The Ultimate Guide to 13 Different Types of Schools Across America

The Ultimate Guide to 13 Different Types of Schools Across America

Looking into school options can feel like trying to sort threads in a tapestry. Everything is woven together and jumbled around in ways that takes a lot of research to parse. Terms like montessori, magnet or parochial might send you on a tangent search just to get some definitions. There are difficult decisions to make when finding the right school without the added confusion of different types of schools. That is why we compiled some of the research for you.

Almost every type of school can be sorted into the public or private category based on its funding. Public schools receive their funding from the government and private schools receive funding anywhere else. While most schools can fall into these two categories, the standard public vs. private school breakdown scarcely touches the wide array of schools you can find.

With that in mind, we’ve sorted 13 different types of schools by their primary source of funding. Read on for a guide to school choices in the U.S. and narrow your search for the perfect school.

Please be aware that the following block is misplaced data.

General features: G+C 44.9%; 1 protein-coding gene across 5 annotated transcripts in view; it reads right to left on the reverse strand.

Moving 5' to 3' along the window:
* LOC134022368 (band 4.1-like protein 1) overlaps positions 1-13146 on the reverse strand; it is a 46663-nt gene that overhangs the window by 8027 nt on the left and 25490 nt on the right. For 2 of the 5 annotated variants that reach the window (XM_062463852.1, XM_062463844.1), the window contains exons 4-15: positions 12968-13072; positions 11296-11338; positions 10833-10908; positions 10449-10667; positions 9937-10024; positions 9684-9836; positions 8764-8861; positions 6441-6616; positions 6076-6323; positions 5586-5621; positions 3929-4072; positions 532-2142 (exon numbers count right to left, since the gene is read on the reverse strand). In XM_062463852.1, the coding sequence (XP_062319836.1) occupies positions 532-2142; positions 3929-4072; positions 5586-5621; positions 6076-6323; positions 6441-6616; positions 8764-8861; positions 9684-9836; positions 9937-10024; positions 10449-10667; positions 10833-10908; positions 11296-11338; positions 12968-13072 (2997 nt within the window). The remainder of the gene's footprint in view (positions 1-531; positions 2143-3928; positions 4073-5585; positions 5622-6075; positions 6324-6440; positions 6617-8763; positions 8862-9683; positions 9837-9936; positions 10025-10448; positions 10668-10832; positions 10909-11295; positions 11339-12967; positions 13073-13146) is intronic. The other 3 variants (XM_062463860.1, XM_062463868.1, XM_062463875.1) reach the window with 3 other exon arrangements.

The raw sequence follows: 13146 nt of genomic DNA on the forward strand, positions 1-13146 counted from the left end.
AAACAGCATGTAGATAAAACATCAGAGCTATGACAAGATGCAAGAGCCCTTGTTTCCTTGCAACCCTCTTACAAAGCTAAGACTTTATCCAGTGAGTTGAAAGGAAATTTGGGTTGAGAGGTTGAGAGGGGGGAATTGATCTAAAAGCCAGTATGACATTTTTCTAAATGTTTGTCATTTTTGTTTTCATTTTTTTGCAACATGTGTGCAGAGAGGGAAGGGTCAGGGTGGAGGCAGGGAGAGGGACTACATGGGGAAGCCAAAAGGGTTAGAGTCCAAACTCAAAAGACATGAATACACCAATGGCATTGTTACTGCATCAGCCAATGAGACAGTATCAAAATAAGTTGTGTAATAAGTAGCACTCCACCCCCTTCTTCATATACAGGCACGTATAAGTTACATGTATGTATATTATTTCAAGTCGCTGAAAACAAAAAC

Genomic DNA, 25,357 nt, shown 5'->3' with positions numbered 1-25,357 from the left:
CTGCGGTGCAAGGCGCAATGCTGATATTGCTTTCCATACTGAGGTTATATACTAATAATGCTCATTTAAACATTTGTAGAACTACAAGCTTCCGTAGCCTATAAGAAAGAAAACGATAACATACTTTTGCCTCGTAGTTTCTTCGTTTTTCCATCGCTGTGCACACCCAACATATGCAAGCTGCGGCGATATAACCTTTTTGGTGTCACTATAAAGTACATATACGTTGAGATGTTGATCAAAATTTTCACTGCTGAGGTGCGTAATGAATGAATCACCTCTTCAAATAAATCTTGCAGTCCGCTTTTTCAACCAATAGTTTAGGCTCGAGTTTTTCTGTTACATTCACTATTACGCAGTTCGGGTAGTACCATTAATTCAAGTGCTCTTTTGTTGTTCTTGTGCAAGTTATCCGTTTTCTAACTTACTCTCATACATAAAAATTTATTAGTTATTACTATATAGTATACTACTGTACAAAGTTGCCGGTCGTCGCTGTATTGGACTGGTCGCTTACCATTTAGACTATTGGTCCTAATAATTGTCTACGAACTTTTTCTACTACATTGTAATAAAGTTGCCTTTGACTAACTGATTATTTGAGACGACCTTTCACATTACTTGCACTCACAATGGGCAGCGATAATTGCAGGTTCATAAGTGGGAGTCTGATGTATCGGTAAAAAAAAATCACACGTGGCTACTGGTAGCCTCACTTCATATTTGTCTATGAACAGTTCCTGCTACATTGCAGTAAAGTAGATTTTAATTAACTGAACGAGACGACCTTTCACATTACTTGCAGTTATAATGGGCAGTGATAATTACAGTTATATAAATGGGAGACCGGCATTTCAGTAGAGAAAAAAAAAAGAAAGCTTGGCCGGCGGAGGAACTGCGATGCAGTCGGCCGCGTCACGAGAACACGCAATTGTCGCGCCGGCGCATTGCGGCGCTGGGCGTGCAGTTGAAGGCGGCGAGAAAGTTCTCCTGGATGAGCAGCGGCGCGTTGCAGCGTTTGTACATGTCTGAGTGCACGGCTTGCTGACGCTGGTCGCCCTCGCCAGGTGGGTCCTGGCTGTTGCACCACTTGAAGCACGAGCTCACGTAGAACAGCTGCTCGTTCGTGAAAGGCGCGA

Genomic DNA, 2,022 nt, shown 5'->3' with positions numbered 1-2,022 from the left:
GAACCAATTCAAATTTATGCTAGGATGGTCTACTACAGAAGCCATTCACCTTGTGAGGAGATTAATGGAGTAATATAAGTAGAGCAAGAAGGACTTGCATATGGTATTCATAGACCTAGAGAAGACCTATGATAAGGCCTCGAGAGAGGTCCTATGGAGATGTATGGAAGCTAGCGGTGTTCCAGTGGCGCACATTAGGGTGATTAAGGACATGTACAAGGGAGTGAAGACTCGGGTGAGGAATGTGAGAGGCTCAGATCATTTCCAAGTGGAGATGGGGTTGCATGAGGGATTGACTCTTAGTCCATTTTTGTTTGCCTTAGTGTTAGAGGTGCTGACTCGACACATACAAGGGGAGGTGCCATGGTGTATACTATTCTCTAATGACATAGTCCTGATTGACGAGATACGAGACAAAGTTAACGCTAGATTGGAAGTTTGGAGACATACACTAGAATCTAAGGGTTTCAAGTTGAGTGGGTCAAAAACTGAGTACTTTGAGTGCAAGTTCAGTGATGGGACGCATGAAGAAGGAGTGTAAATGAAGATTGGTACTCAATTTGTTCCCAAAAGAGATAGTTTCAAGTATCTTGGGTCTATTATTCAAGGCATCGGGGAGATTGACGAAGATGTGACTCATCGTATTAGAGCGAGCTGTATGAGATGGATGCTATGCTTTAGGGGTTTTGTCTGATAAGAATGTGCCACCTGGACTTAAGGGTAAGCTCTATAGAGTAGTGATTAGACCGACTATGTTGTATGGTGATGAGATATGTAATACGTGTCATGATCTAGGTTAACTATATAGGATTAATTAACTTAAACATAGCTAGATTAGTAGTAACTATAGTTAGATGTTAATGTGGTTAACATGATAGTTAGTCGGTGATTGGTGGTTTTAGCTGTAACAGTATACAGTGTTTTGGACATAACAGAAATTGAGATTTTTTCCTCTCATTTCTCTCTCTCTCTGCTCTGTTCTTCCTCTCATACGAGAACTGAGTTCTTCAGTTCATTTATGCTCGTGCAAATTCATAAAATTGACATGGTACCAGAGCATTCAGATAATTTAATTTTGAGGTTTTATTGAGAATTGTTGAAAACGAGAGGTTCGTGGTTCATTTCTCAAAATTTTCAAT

Read through them all to compare or click on the link below to head straight to the type of school you’re seeking.

Types of schools listed:

 

Types of Public School

1. Traditional public school

“Public Schools are operated by local, state, and federal government funds,” says Emily Brown of Get Academic Help. The proportions and sources of funding can vary from state to state, according to the National School Boards Association, but only up to 9 percent of traditional public education funding comes from the federal government.

Traditional public schools need to abide by certain standards. Teachers must have the appropriate licensure to work at a public school, which is usually mandated by state in which they are located. Students attend a public school based on where they live and aren’t required to pay tuition. The schools themselves must adhere to rules of curriculum, policy and governance, most of which is decided at the state and local level according to the U.S. Department of Education. A comparison of public school performance and standards by state can be found here.